Newspaper Page Text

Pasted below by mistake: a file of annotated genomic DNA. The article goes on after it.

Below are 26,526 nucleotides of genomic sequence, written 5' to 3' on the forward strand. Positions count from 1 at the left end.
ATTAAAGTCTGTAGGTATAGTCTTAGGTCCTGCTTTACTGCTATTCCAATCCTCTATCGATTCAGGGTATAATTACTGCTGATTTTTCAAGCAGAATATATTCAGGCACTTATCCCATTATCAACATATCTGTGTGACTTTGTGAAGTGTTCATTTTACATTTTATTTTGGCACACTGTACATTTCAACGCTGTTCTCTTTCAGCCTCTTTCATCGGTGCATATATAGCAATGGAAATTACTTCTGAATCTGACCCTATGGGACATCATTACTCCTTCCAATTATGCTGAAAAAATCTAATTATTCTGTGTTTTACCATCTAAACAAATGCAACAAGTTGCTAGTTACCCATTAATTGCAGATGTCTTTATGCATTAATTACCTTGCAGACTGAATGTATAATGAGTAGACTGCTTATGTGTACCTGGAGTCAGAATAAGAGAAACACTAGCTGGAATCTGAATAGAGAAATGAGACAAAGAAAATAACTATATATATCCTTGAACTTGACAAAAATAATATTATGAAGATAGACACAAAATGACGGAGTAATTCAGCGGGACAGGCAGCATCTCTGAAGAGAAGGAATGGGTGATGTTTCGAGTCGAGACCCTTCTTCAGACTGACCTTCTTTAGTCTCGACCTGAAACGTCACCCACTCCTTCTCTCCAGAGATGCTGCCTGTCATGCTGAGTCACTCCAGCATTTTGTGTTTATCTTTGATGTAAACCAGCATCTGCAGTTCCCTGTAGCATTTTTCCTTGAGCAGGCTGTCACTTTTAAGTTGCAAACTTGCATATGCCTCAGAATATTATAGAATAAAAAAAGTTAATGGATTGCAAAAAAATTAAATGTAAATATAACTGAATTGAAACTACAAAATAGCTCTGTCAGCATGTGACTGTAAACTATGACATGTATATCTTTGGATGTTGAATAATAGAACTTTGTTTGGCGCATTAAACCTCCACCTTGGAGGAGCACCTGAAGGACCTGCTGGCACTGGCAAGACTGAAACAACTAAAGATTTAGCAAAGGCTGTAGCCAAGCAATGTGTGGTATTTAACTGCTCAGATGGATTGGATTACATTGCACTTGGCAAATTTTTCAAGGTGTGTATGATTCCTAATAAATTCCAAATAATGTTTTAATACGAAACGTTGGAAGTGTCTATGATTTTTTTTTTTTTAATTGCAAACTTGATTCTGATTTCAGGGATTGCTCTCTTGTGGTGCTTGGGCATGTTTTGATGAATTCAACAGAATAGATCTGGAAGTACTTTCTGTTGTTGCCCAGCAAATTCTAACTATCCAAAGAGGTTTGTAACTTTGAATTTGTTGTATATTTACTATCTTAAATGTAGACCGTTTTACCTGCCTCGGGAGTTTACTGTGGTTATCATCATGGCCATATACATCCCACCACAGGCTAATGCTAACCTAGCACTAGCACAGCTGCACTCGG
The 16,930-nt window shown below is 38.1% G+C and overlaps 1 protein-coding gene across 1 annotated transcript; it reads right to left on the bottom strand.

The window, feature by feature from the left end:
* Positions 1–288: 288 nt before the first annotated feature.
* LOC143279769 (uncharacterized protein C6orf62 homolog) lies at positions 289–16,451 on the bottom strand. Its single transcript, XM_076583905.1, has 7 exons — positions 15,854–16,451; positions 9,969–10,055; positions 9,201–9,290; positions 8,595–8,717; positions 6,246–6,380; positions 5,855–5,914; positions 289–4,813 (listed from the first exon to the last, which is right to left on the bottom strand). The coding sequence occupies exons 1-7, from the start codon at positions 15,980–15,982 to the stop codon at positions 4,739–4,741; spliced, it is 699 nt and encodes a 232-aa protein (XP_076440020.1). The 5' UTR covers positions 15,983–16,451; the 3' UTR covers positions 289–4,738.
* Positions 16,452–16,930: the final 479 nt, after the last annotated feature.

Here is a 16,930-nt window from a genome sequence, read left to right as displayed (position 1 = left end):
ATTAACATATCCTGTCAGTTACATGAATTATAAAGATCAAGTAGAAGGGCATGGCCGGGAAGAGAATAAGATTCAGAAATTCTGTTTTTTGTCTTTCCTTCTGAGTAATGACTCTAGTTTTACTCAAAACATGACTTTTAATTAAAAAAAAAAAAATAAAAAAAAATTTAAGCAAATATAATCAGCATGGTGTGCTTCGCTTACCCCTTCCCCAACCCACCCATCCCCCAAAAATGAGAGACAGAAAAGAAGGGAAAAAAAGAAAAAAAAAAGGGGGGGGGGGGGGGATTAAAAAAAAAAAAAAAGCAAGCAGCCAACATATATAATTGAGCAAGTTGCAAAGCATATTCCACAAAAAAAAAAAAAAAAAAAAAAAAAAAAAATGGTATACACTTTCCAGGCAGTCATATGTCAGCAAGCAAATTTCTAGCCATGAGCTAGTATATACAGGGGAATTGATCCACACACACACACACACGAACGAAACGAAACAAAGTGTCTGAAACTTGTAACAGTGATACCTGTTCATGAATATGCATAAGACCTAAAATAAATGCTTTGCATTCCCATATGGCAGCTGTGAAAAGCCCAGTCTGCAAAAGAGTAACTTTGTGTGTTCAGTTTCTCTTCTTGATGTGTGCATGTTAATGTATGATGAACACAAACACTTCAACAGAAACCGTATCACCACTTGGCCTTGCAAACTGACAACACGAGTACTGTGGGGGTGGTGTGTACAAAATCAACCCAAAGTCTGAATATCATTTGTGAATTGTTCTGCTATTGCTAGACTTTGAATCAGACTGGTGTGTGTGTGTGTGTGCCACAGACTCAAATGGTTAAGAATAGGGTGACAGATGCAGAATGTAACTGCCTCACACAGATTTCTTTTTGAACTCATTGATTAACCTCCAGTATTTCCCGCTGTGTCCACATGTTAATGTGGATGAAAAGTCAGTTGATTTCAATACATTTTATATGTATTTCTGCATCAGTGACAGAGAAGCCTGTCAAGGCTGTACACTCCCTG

To Vote 2 Billions For U. S. Defense Roosevelt Is Taking Personal Leadership In Drafting Program By JOHN C. HENRY. • A national defense program sur passing anything ever attempted by this rountry in its years of peace is being forecast here as congressional and departmental officials prepare budget estimates for submission to Congress in January. Privately, it is predicted that a aympathetic Congress will vote de fense appropriations of all cate gories approximating $2,000,000,000, as compared to the $1,645,341,015 approved this year. In addition, authorisations are expected to equal or exceed the $917,565,500 ap proved in nine separate bills last session. Consistent advocate of “adequate” defense machinery, President Roosevelt has been taking personal leadership in drafting next winter's program through frequent confer ences with the departmental and congressional officers immediately concerned. Several times in recent weeks Chairman May of the House Military Affairs Committee and Chairman Vinson of the House Naval Affairs Committee have visited the White House. Chairman Taylor of the House Appropriations Committee likewise has conferred with the President, while Secretary of War Woodring, Assistant Sec retary Johnson and Acting Sec retary of Navy Edison have had places on the White House appoint ment list more often than any other cabinet officials. ucmiis Are not neveaieu. None has been communicative With the press in any detail, but all have admitted that national de fense needs and these which are to be dealt with next winter have been the subjects of their frequent dis cussions. Mr. Roosevelt himself has dis closed no specific intention at his press conferences, but has made sev eral significant remarks about na tional defense needs; one, that we must have a "completely adequate Navy"; another, that reports of in creasing the Regular Army and Na tional Guard personnel to a total of 600.000 men are approximately correct. This total, it is reported, would be composed of 280.000 . Regular Army men and 320.000 National Guards men. Expansion of these units to 227.000 and 235.000. respectively, was authorized only during the last few months. Deficiency Bills First. Almost certainly, the initial re quest on Congress will be for quick passage of deficiency appropriation bills to cover the increased overhead defense costs incurred wuth the com missioning of a fleet of laid-up de stroyers for Atlantic patrol duty, and with authorized increases in Army, Navy and Marine personnel. Includ ed are not only the overhead items of feeding, clothing and paying the new recruits, but also the cost of constructing new Army and Navy housing and hospital facilities. In the latter connection, the Pres ident disclosed about two weeks ago that he had sanctioned temporary disregard of statutory obstacles to overspending for housing and hos pital equipment in the opinion that Congress would give retroactive ap proval when it convenes in January. Quite probably, there will be early and considerable pressure for the speeding up of assorted programs authorized last session, for some of u-hich no funds have yet been ap propriated and for most of which several years of gradual application were contemplated. New authoriza tions. of couse. would call for addi tional appropriations. Mow it Looks on Kooks. In recapitulation, the following 1939 authorizations are now on the books: Army Air Corps expansion, $300, 000.000; educational ordnance orders, *34,500.000: Panama defenses. $23. 750.000; training civilian pilots, *33.675.000; military reservations, *5.000,000: strategic materials pur chases, $102,000,000; naval air bases, *65.000.000; aeronautical laboratory, *1.800.000; naval public works, $60, 180,500; modernization of subma i rines, $5,500,000; modernization of battleships, $9,160,000; construction of third 'Set of locks at Panama Canal. $227,000,000. Total, $917, 665.500. Initial appropriations for some of these were included in the regular Army and Navy supply bills last year, for others funds were supplied in deficiency bills. The actual ap propriations follow. Army supply bill, $508,789,824; supplemental military appropriation bill. $223,398,047; Army provisions in second deficiency bill, $71,600,743; Navy supply bill. *773,049.151; Navy deficiency bills, $37,357,750: national defense deficiency bill, $31,145,000. Total, $1,645,341,015. In addition, there were included In the appropriation measures direct authorization for the letting of $220, 000.000 in additional contracts. One year previous, defense appro priations totaled $1,006,267,000. V. F. W. to Campaign For Aid for Disabled . B? the Associated Press. CHICAGO, Oct. 21.—The National Council of' Administration of the Veterans of Foreign Wars voted unanimously today to launch a Nation-wide campaign for pensions for disabled World War veterans. Members of the council said the 3.500 local units of the V. F. W. would be urged to seek public sup port for legislation granting pen sions to World War veterans who are too badly disabled to* be gain fully employed. Under their proposal honorably • discharged veterans who served a minimum of 90 days would receive $20 a month for 10 per cent disabil ity: $25 for 25 per cent; $35 for 50 per cent: $50 for 75 per cent; $60 for total disability and $100 if they need attendants. This would put World War pensions on a basis equal to those being granted to disabled Spanlsh-American War veterans, members of the council said. The V. F. W. is also asking that World War veterans be given the ‘ same pension of $60 $ month the Government is now paying Spanish War veterans who have Attained the age of 65. \ GERMAN VIEW OF AIR ATTACK ON BRITISH CRUISER—This picture was transmitted by radio from Berlin to New York yesterday with the following cap tion passed by the German ministry of propaganda: "First picture of bombard ment of British cruiser Edinburgh by German planes at Firth of Forth.” On October 16 the British admiralty said German bombers caused casualties on the Edinburgh as well as the cruiser Southampton and the destroyer Mohawk, in the spectacular attack on Edinburgh and the Firth of Forth. Picture indicates cameras are carried in bombing planes. —A. P. Wirephoto. Rumania Is Prepared To Destroy Oil Wells If Germany Invades Wreckers From Texas Are Held in Readiness for Sabotage if Necessary By the Associated Press. BUCHAREST, Oct. 21.—Germany's plans for drawing on Rumania’s rich oil fields to supply fuel for her highly mechanized army have | been hampered seriously—chiefly by the British blockade. The blockade has cut off the sea route from Constanta to Hamburg by which the bulk of Rumanian oil was carried to Germany before the European war began. Rumanian oil shipments to Ger many. which averaged almost 4.500 tons daily before the outbreak of war in September, have declined steadily since hostilities started and now average but slightly more than 2,000 tons daily. Germany historically has sought Rumanian oil. In the World War one of the reasons for the Ger man march into Rumania was to get oil. While she achieved a mili tary victory she got little oil. for the wells were so thoroughly sabo taged that it was not until after the war that many of them were operating again. Prepared for Sabotage. In case the present war should bring Germany into Rumania, the country is well prepared for similar sabotage. A group of oil well wreck ing specialists from Texas is being held in readiness for such an eventuality. At the same time shipments to Germany are on the decline, Ru manian oil exports to Great Britain, France and neutrals total 8,000 tons daily and there are indications that Britain and France are making plans to increase their purchases. Two British tankers were being loaded today at Constanta and ne gotiations are under way to have Greek tankers carry Rumanian oil to England. Another reason for the decline in exports to Germany is that com panies operating in Rumania are financed by British, French, Ameri can and Dutch capital and while these firms are still selling oil to Germany, they are demanding cash payment. The Rumanian government, though desirous of giving no open offense to Germany, is bringing no strong pressure on oil companies. One reason advanced for her atti tude is that the government's share in oil revenues is pledged to pay off a French loan. A German trade delegation made strenuous efforts here in September to get more Rumanian oil on credit, but it does not appear to have been very successful. With the sea route cut off and no pipeline between Rumania and Ger many. two channels remain open— by rail and by barge through the Danube. Rail Shipments Expensive. Rail shipments are expensive and handicapped by a shortage of tank cars. Rumania and other Balkan countries are reluctant to send tank cars into Germany and though the Reich is operating its own tank cars regularly, the total oil thus shipped is not large. Barge shipments likewise are cur tailed by the lack of craft and Ru manian reluctance to send barges into Germany. This channel also faces suspension as soon as the Dan ube freezes sufficiently to impede traffic. Kermit Roosevelt Takes Post in British Army By the Associated Press. LONDON, Oct. 21.—The official London Gazette today announced the appointment of Kermit Roosevelt as a second lieutenant in the Brit ish Middlesex Regiment. The appointment was listed as an “emergency commission" with the infantry. Kermit, son of President Theodore Roosevelt, arrived in England a month ago. He said he was “on business” and let it rest at that. He was a captain in both the Brit ish and United States Armies In the World War. The War Situation Sea fighting was resumed in the European war yesterday with the sinking of four vessels be longing to Germany, Sweden, Norway and Rumania. The Ger man coast guard vessel Este went down off the Danish coast with 71 men after striking a German mine. The Swedish steamer Gustaf Adolph was sunk by a German submarine. (Page A-l.) German warplanes attacked a ship convoy in the North Sea yesterday but the dozen aircraft were driven off, official British announcements said, three being shot down and a fourth being forced to alight at sea. The shooting down of two other Ger man planes out of a squadron of six which attacked two Brit ish destroyers and a British sea plane off the Norwegian coast was reported to the Bergen news paper Aftenblad. (Page A-l.) German plans for the new Poland which is to be created out of the ruins of the old were beginning to take shape in Ber lin. Informed sources there said that it will be a purely Polish state, smaller than the Russian Poland of pre-1914 days, retain ing Polish religious and patriotic centers, containing a Jewish state or reservation, and facing a huge financial burden at the outset, j (Page A-l.) On the western front French artillery were reported trying to hit the German general head quarters, believed to be estab lished in Castle Thorn, on the extreme northern end of the front. The gunners were methodically shelling an area of 20 square miles, military observ ers in Paris said. (Page A-l.) Italy’s determination to main tain her interests in the Balkans in spite of the Anglo-French Turkish mutual assistance pact was voiced by Virginio Gayda, authoritative Fascist editor, in his paper II Giornale d'ltalia. ""Nothing may be attempted or done in the Balkans without Italy," Gayda wrote. (Page A-l.) Following up their mutual as sistance pact signed Thursday with Turkey, Great Britain and France were reported to have extended a credit of 60.000.000 pounds ($240,000,000) to the An kara government. Twenty-five million pounds of this would be advanced in the form of arms and ammunition to enable Tur key immediately to strengthen protection of the Dardenelles, it was said. There was no con firmation of this report either in Ankara, Paris or London. (Page A-l.) Germans saw a Russian warn ing and threat to Turkey in an article appearing in the Russian government newspaper Izvestia, which was reproduced in the German press. Authoritative sources in Berlin declared that Turkey s step in allying herself with Britain and France might bring upon her the fate of Poland. (Page A-4.) Izvestia de clared that Russia would keep a watchful eye on everything which concerns the Turkish controlled straits of the Dar danelles. (Follows above story.) The prospect of assistance from Turkey and her allies— Britain and France—increases the likelihood of the small na tions of southeastern Europe standing against the menace of Russian or German aggression, Maj. George Fielding Eliot be lieves. He envisages the creation of a powerful eastern front which will confront Germany before spring. (Page A-4.) Endurance Flyers In Air 21 Days Bj the Associated Press. MUNCIE, Ind., Oct. 21.—Kelvin F. Baxter, 23, of Richmond and Robert A. McDaniels, 25, of Muncie tonight approached the end of their third week of sustained flight in their 1.100-pound monoplane, Miss Sun Tan. They will have been aloft 21 days if still up at 10:53 o’clock tomorrow morning. Earl (Red) Luker, chief of their ground crew, expressed belief they would break the world’s aviation endurance record of 655 hours, set by Fred and A1 Keys at Meridian, Miss., three years ago. They dispute the claim of Wes Carroll and Clyde Schleipper of Long Beach, Calif., to the light plane record. They surpassed the 343 hours 46 minutes of the Moody brothers of Decatur, 111., former rec ord holders, last Sunday. Dr. Hrdlicka to Speak Dr. Ales Hrdlicka, anthropologist of the Smithsonian Institution, will speak at 8:15 p.m. Tuesday at the National Museum on the extensive anthropological exploration now in progress in Russia. He also will dis cuss the Russian collections of pre historic skeletal and cultural ma terials. The lecture is free to the public. Negative Defense Cancels College Radio Debate By the Associated Press. BOSTON, Oct. 21.—It was neither censorship nor stage fright that brought radio listeners a program >f Strauss waltzes instead of a sched uled debate between Harvard and Massachusetts Institute of Technol ogy on the question of Government manufacture of munitions. The mystery was cleared up today. For just as they were about to go on the air yesterday, both sides dis covered they had prepared to de fend the negative. Hope Is Voiced U. S. Soil May Be Kept Free From War Col. J. Monroe Johnson Expresses View in Talk To Rainbow Division Fervent hope that if the United States ever has to go to war again that its armies will go as far as possible from American soil to fight was voiced here last night by Col. J. Monroe Johnson, Assistant Sec retary of Commerce. “It has been said that in the last war we had to rent battlefields in France,’’ asserted Col. Johnson, who served as commander of the 117th Engineers. “If that is true—and the •rental’ has been placed at billions of dollars—then the battlefields were cheap. I hope we rent distant bat tlefields next time.’’ The Assistant Secretary's state ments were made in a speech last night before the District of Colum bia Chapter of Rainbow Division Veterans at the Capitol Park Hotel. Americans l.ood Fighters. Col. Johnson declared that the American people have no reason to fear any foreign forces which might threaten the Nation's welfare. “Americans are good fighters,” he explained, “and it doesn't matter whether they come from the country or from the city, whether they were born in this country or have migrated from a foreign land only a short time before. It doesn't mat ter so long as they are real Amer icans. for there is no finer soldier in the world than the American boy." Elmer F. Neagle, member of the District Chapter, who was recently elected national president of the Rainbow Division Veterans, joined Col. Johnson in hoping that the United States can keep out of war. “But if the time does come when we are forced to go to war,” Mr. Neagle declared, “we veterans will join with younger men and. if neces sary, go thousands of miles away from home to fight for our country.” Sailing Date Remembered. Both Col. Johnson and Mr. Neagle commented upon the fact that last week marked the anniversary of the Rainbow Division's embarkation from Hoboken, N. J., in 1917, and that the division was the first Amer ican unit to fight on foreign soil in the World War. Final plans for the chapter's au tumn dance, scheduled for Novem ber 4 at the Indian Spring <Md.) Golf Club, were discussed by Frank M. Stockton, Dance Committee chairman. And it was announced that the chapter soon will honor John L. De Witt, commander of the Army War College here for several years, who has been promoted to the rank of lieutenant general and is to be transferred on December 1 to San Farncisco, Calif. Mexico Asked to Deport Mail Fraud Suspect Bv the Associated Press. NUEVO LAREDO. Mexico. Oct. 21. —Walter E. Tobey, described by United States Postal Inspector J. E. Speake as a fugitive from Phila delphia on a charge of using the ; mails to defraud, tried to block de portation from Mexico today by fil I ing a writ of habeas corpus. Inspector Speake, who said Tobey was at liberty under $75,000 bond in ! Philadelphia when he was arrested in Guadalajara, Mexico, on Septem ber 21, came here September 27 to | receive Tobey. Pauline Mokler, 20, Newark, N. J., is held in jail at Laredo, Tex., in de fault of $10,000 bond on a charge of harboring and concealing a fugitive. The charge against the young woman was filed by Inspector Speake after he said she had been in Mexico : with Tobey. LIBERAL ALLOWANCE FOR YOUR PRESENT CAR ON A NEW 1940 Pontiac H. J. BROWN PONTIAC, Inc Direct Factory Dealers Besslrn, Va. (Just Across Key BrMsel ' " ' • ~ -lyTp^y A ITIU TIM* TO •**«#. Hh wot. SMR0U1^^» IE0LITZ SC100L OP LANGUAGES till OtRMctltit Ava, ha. mi Mtxt to tht MayHomr -- ON RECORD l HAVE 103,491 MlUii tulinn. This It PPtitlrc prtat pf par rallpbUHr. ANY MAKE WATCH • OSES'r...* J-j; ADAMS : ssTpSL?* it ■ JUJattcJ Hp QttrtnlcrP ppp WIW Ittt H Bm WUm i BRING THIS COUPON tTyttil... flaw IP SS.I 7Bc| WuSSart—'« Lamtt Watch Or J. F. ADAMS r st. m.w. mb». mm a TERMITES Most of our lobs come through tha recommendation of our customers. free Inspection Guaranteed Treatment TERMITE CONTROL CO. A Washtnoton-Owned Company W O. Prnitt. Mar. Natl. Press Bids NatL *711 "Ask Our Customera" M. SCHNIDER SWISS WATCH REPAIRER —la happy la annonnee te hla frleMs and customers that ha la aaw hack In hia place af bnaineaa. WATCHES SOLD AND REPAIRED 527 9th St., Cor. F Boom 203. Atlas Bldc. Phene NAt. 8380 I Here’s What Yon Get ★ First iislil; single Titian lenses—ar a Genuine Krrptak bifocals (/or distant and near vision) a Guarantee! gold filled frames. a Modern rimless mountings, a Octagon or any shape lenses, a Stylish Oxford type, a Our one low price. S9.7S. Includes Examination and complete glasses. it Ton CAN'T pay one penny more than S9.70! 932 F St. N.W. Second Floor k _ •Aithbit/fuMay INTKOBUCTORY MICE MIES Don’t Wait ...ENROLL TODAY! Between now and your next donee date you con become a superb dancer. You can learn the newest Waltz, Fox Trot, Tango or Rumba. But you must act promptly .. . for our introductory rates will be in- effect for only a short time! Why not enroll'tomorrow . . . become a thrilling dancer in just a few hours. Come in for a dance onalysis this week. Mffllim MUmi—1128 COII. AIL A. |lTRt* pw«i4t Ckain. S'4-5* m H 0»««***i ••"‘‘JL. IMM «*** J!*0«’»>»* ■ ■1 a... yfgjjffw; SSV. w,,w 1 ■ -“EEw — — SUP COVERS 1 ■ CHAIR CAHE1HC H“ | Icuv^ffl ftow MANY OF THe\ ( LATEST DANCE STEPS 1 DO y«n* KNOW? Modernize Your Dancing at low Fall Rates DANCING is lots more fun, for you and your partner, when you know the latest steps. How you'll enjoy the fascinating rhythm of the Rumba, Waltz, Tango. Fox-Trot—after you've had expert Leroy Thayer instruction! You'll dance with new poise, new assur ance and wonderful new pleasure! The course is quick—inexpensive. Enroll now while our low )all rates are still in effect. Come in tomorrow for a guest lesson and dance analysis—without obli gation. Studios open from 10 to 10. Lercif Zftai^er 1215 CONNECTICUT AVE. METROPOLITAN 4121 " OFFICIAL PIANO METROPOLITAN OPERA KNABE Out of Knobe's century of fine piono making comes "■•''NEWEST SPINET I ONLY 39" HIGH ‘ GORGEOUS TONE SMART DESIGN I priced at only *435 in mahogany, slightly more for walnut EASY TERMS ... OLD PIANOS IN TRADE v KITTS 1330 G Street * NAtional 4730 ^O^EN^EV^ P^M^ The Caroline Walker Lovely Colonial Group 3 PIECES *99.50 A quaint Daguerreotype mo I tif with a lovely Colonial ap I peal. Reminiscent of the Pony Express. True pioneer spirit. Named for John and Caroline Walker, who trav eled "Westward ho" with the early pioneers. Excel Ilent craftsmanship. Choice of woods . . . mellow beech or warm-tone walnut. 3 pieces include Bed, Chest and choice of Dresser or Vanity. All mirrors in cluded. Additional pieces correspondingly priced. !